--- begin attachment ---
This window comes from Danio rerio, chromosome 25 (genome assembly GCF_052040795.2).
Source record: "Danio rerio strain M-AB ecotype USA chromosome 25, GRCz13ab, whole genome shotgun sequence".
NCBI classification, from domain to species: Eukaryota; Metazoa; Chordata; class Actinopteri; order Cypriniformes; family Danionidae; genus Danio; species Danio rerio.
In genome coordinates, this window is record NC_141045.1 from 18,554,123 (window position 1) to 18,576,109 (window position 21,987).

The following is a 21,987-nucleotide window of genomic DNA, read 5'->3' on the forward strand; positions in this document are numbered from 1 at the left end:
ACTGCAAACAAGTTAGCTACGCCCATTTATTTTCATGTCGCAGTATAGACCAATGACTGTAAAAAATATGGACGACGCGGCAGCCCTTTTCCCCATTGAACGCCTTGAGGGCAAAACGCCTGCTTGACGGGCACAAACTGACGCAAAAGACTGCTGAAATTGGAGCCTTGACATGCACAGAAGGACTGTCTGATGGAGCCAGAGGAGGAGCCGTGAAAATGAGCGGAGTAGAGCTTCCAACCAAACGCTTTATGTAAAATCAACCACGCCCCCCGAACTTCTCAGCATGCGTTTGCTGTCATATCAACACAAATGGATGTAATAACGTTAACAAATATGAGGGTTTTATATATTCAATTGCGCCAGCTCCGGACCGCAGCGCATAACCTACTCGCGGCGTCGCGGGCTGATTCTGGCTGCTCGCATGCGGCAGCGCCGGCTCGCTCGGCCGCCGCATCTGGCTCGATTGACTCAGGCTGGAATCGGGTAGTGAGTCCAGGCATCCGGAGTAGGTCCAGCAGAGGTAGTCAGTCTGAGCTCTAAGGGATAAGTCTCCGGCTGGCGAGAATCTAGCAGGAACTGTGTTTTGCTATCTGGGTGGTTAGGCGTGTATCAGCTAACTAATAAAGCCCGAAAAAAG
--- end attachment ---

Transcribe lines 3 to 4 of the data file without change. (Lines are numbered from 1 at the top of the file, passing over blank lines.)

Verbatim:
NCBI classification, from domain to species: Eukaryota; Metazoa; Chordata; class Actinopteri; order Cypriniformes; family Danionidae; genus Danio; species Danio rerio.
In genome coordinates, this window is record NC_141045.1 from 18,554,123 (window position 1) to 18,576,109 (window position 21,987).